On the 24th of November 2021, The Digital Health Society (DHS) and the ECHAlliance hosted a panel session within the Digital Health Society Summit 2021, on “Cultural and regional aspects influencing digital health adoption and upscale”, involving representatives from the EU projects Gravitate Health, Valuecare, Gatekeeper and Brainteaser.
Moderated by Carina Dantas, Senior International Project Manager at ECHAlliance, the session counted with the rich ideas and contributions of the following panellists:
· Giovanna Ferrari, Ph.D, Pfizer, Regional Labeling Lead at Pfizer and Project Lead for GRAVITATE HEALTH
· Vanja Vasiljev, MSc, Ph.D, Associate Professor, Department of Social Medicine and Epidemiology, University of Rijeka, Faculty of Medicine, for VALUECARE
· Carla Greubel, PhD Candidate at Copernicus Institute of Sustainable Development, Utrecht University, for GATEKEEPER
· Barbara Di Camillo, Full Professor in Computer Science, Department of Information Engineering, University of Padova for BRAINTEASER
The session aimed to advance and discuss some of the many complex reasons that impact the sustainable adoption of innovations in digital health across the EU or even worldwide, mainly those connected to cultural, systemic, organisational and individual differences.
The session panellists departed from the premise that one size does not fit all, towards discussing the different aspects that can influence a broad adoption and an adequate answer for citizens and patients’ needs in multiple countries and regions.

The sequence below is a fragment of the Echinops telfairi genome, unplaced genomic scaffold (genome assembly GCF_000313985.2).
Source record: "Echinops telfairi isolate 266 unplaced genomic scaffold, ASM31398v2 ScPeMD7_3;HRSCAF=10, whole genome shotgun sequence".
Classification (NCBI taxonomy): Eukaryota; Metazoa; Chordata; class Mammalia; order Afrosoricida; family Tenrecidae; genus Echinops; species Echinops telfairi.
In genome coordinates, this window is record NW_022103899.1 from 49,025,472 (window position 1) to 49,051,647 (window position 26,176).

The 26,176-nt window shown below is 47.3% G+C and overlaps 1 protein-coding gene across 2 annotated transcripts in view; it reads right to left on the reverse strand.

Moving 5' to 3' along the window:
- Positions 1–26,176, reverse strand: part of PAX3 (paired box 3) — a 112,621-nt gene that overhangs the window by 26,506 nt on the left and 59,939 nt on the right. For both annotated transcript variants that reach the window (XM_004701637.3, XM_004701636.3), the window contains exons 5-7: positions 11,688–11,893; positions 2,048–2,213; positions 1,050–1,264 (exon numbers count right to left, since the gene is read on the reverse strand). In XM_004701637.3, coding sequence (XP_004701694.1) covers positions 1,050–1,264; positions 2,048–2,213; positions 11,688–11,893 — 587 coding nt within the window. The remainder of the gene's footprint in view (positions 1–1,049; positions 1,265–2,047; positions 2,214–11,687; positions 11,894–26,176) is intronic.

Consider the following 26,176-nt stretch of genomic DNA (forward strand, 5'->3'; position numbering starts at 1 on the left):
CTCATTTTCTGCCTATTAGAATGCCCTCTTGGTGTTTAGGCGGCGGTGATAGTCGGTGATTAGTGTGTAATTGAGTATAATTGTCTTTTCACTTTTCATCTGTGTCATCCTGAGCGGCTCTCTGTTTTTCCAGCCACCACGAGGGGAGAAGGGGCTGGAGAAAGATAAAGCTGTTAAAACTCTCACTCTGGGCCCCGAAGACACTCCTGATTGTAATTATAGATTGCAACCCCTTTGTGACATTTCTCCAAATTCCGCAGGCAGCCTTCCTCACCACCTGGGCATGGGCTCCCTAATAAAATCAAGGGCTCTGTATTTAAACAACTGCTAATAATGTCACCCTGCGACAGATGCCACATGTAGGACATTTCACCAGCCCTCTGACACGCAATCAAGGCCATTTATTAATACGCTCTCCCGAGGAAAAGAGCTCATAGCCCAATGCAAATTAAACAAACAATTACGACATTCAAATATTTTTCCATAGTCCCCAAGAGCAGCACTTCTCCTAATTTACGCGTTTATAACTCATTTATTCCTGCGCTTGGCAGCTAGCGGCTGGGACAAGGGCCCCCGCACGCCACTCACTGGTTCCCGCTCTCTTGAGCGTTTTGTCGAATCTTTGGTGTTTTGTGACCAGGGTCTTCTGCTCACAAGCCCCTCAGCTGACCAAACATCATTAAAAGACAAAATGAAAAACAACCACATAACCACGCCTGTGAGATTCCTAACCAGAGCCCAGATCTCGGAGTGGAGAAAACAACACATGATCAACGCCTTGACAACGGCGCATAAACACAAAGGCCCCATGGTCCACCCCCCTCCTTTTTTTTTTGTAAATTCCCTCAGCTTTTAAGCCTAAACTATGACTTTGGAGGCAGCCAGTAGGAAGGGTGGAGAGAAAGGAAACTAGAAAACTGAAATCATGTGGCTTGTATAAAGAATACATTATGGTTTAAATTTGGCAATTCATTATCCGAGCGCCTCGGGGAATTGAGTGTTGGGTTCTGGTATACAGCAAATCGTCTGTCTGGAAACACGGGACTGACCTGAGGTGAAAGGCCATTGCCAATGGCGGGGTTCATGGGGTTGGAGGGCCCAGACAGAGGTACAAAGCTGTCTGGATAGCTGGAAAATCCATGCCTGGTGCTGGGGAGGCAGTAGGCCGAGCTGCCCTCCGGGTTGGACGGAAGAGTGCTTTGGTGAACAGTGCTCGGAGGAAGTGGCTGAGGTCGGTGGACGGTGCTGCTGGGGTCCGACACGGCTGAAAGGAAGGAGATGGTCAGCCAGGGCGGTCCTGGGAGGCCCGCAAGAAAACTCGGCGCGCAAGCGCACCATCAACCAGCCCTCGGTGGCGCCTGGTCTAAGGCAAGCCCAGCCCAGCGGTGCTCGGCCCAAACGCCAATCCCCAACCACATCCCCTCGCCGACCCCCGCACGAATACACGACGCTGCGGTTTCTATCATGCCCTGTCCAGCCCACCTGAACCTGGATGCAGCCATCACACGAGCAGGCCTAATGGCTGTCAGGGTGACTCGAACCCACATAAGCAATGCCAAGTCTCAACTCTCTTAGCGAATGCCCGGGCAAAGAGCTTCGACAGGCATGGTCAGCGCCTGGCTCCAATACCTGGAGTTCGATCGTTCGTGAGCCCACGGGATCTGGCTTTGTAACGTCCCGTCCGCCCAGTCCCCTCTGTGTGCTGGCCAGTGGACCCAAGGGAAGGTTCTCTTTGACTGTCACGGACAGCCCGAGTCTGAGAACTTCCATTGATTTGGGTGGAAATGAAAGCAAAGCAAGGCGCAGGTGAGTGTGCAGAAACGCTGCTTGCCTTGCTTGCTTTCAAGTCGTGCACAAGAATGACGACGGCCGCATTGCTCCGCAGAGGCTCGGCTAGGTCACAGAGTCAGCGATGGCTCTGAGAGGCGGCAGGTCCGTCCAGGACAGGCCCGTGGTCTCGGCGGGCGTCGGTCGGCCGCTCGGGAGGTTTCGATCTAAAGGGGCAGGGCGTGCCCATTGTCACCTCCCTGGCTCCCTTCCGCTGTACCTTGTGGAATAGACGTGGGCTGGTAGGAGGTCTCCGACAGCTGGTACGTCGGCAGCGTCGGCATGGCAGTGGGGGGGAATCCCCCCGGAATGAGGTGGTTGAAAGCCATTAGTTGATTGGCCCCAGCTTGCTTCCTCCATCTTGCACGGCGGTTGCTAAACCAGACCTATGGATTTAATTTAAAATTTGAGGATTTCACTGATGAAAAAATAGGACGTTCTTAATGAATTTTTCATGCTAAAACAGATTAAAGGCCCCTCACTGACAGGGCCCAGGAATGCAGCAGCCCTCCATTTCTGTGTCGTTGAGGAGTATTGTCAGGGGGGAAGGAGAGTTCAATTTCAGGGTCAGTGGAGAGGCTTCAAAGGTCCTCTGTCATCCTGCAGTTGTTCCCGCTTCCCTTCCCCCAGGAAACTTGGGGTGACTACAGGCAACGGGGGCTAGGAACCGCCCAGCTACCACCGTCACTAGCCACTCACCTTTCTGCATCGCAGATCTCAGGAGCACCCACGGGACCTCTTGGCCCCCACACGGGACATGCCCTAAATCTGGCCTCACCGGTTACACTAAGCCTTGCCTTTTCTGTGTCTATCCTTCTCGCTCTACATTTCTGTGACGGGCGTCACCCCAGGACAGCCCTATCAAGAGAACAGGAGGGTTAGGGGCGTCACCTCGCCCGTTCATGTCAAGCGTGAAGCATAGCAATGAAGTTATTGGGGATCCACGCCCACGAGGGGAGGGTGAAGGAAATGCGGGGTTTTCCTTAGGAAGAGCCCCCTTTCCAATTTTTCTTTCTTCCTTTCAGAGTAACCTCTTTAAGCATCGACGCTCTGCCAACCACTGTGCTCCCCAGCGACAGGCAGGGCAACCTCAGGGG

One key aspect discussed was the inclusion of multiple stakeholders in the design, development and implementation of digital health products and services, bringing together different regions, countries and even parts of the world beyond Europe can help to understand the relevant differences and then collaborate to provide targeted but still harmonised solutions and support.
A strong focus on citizen and patient empowerment and the inclusion of their views, needs and perspectives was highly advocated and considered of utmost importance.
The discussion included an extra mile to add to traditional co-design and co-creation, with the importance of analysing personal values and needs, not at the abstract level, but embedded in each person’s context, relationships, and daily life.
This is very important on the side of citizens and patients, but also in relation to the IT professionals, namely those developing Artificial Intelligence solutions. It is more than expected that AI developers bring their own contexts and pre-conceptions to the algorithms they build, and this may lead to biases and potential harms, especially to the more vulnerable or excluded users. Thus, if they communicate and relate closely to the users and other relevant stakeholders, understand their contexts and views, they can better understand how to select comprehensive datasets and avoid personal biases in the algorithm development, as well as in the interpretation of the results assembled.
On a complementary view, also AI needs to be explained in simpler ways and more education and information are an essential investment for all publics, because only a fruitful collaboration and understanding may also enhance the data sharing process around Europe, and subsequently, better research and more accurate solutions.
Take-home messages are: communicating more, communicating better and including all relevant actors in the process are key aspects to advance on the upscale of digital health.
Watch the recording of the session here: